Greensburg Junior High School (School) in Indiana has an unwritten hair-length policy that applies to the boys' basketball team.  The policy requires that each player keep his hair short, cut above the ears, eyebrows, and collar.  The School's stated purpose for this policy is to promote team unity and project a "clean-cut" image.  No girls' athletic team, including the girls' basketball team, has a hair-length policy.

A.H. was a student at the School who wanted to both keep his hair long and play on the boys' basketball team.  He refused to cut his hair and the School removed him from the basketball team.  A.H.'s parents, the Haydens, sued the School, alleging that the policy violated A.H.'s substantive due process rights, principles of equal protection, and Title IX.  The district court found that there was no violation of rights nor of equal protection or Title IX.  The Haydens appealed.

The Seventh Circuit Court of Appeals held that while there was not enough evidence to establish a substantive due process violation, the School's policy violated both equal protection and Title IX.  First, the Court addressed the Haydens' argument that the policy violated A.H.'s fundamental right to choose the length of his hair.  The Court analyzed a line of court decisions that determined that hair length is an aspect of personal liberty, but did not go so far as to hold, as the Haydens argued, that hair length is a fundamental right.  The Court applied a "rational basis test" to the policy to determine if the policy arbitrarily deprived A.H. of a liberty interest.  Given that the Haydens failed to argue how the policy lacked even a rational basis, the Court considered the argument waived and upheld the district court's ruling on this issue.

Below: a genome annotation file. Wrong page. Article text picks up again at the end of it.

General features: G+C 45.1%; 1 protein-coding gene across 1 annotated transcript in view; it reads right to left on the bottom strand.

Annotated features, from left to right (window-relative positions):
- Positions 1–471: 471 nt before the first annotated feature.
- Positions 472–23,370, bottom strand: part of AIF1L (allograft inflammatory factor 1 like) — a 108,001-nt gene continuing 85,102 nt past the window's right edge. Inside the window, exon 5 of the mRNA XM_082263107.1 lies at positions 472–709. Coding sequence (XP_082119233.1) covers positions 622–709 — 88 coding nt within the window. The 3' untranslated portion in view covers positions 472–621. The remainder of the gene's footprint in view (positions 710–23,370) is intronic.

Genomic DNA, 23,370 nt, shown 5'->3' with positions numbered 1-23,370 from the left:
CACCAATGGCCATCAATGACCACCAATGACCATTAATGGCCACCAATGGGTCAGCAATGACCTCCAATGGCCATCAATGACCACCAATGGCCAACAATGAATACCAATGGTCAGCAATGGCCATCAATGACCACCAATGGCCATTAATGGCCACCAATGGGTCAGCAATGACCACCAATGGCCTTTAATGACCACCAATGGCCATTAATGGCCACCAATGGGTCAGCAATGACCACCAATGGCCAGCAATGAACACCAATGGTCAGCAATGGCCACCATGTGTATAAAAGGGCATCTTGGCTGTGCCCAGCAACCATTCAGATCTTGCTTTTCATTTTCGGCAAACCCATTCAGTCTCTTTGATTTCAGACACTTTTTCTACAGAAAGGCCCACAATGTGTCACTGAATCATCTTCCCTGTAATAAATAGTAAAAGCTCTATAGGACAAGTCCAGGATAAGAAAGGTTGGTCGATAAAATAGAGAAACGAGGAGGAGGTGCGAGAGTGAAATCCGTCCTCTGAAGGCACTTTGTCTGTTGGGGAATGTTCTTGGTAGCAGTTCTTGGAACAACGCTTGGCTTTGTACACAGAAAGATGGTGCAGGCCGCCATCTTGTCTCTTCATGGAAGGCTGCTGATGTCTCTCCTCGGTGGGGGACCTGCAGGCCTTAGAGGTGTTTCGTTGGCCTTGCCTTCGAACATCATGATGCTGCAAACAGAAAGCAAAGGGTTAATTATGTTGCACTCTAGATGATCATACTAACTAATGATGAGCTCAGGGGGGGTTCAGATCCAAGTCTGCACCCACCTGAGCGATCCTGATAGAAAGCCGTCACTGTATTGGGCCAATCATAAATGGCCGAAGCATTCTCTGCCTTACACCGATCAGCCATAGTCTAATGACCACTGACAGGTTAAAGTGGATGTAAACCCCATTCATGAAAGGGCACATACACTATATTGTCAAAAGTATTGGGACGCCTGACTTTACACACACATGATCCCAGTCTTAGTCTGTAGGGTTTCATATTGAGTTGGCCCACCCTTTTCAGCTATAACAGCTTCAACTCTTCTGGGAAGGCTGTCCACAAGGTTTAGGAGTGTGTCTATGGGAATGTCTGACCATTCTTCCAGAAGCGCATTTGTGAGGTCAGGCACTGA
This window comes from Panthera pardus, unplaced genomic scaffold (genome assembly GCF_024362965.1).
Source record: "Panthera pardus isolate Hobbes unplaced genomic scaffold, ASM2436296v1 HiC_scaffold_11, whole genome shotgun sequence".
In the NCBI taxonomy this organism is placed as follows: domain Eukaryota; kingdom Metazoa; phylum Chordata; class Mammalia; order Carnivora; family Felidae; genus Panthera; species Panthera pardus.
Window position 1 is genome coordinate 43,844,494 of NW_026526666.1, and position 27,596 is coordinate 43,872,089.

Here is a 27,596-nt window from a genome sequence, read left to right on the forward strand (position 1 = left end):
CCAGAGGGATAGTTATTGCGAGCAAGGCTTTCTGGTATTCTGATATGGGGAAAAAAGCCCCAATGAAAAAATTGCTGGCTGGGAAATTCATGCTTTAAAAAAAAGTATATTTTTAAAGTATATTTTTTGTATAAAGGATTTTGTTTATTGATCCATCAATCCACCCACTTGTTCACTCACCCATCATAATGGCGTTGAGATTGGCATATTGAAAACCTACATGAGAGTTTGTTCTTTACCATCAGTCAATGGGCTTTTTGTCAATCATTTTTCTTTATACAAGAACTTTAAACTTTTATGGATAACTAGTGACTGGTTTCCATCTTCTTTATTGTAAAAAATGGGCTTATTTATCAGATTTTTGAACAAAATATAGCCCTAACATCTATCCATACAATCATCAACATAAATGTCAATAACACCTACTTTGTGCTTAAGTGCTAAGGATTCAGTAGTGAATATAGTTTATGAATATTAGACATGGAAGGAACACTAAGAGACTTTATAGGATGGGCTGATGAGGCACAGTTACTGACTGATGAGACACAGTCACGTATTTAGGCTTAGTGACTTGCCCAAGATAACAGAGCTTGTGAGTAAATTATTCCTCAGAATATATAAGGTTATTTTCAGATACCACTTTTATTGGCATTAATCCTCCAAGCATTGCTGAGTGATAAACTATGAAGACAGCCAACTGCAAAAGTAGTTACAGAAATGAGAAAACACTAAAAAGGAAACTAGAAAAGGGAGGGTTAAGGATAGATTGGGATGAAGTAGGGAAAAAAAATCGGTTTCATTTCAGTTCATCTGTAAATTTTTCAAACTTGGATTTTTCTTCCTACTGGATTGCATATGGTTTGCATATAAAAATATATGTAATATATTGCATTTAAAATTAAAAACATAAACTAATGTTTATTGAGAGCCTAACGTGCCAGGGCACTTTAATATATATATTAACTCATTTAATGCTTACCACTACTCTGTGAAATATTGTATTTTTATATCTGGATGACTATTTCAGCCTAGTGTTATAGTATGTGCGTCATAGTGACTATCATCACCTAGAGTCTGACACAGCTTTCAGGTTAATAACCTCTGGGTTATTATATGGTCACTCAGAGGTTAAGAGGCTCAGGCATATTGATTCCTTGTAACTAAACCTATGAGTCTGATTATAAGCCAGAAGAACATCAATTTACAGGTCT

The Court next examined the issue of equal protection.  Because the policy is based on gender, "intermediate scrutiny" under equal protection applies and the School must provide an "exceedingly persuasive" reason for the difference between boys and girls.  The School argued that the policy is not sex-based discrimination because only some of the boys' athletic teams have hair-length requirements.  For example, the boys' track and football teams have no hair-length requirement.  The School also argued that it did not intend to discriminate through its policy.  The Court found neither of these arguments persuasive.  Rather, the Court explained that the policy discriminates based on sex:  because A.H. is a boy, he must cut his hair in order to play on the School's basketball team, but if he were a girl, he would not have to cut his hair.  The policy does, in fact, intend to discriminate because it explicitly treats boys and girls differently.  Further, the School provided no comparable grooming demands applied to players on the girls' basketball team, nor did it establish how the goals of projecting a favorable image and team unity applied only to the boys' team.  Accordingly, the Court held that the policy violated equal protection and Title IX.

Hayden ex rel. A.H. v. Greensburg Community School Corp. (7th Cir. 2014) 743 F.3d 569.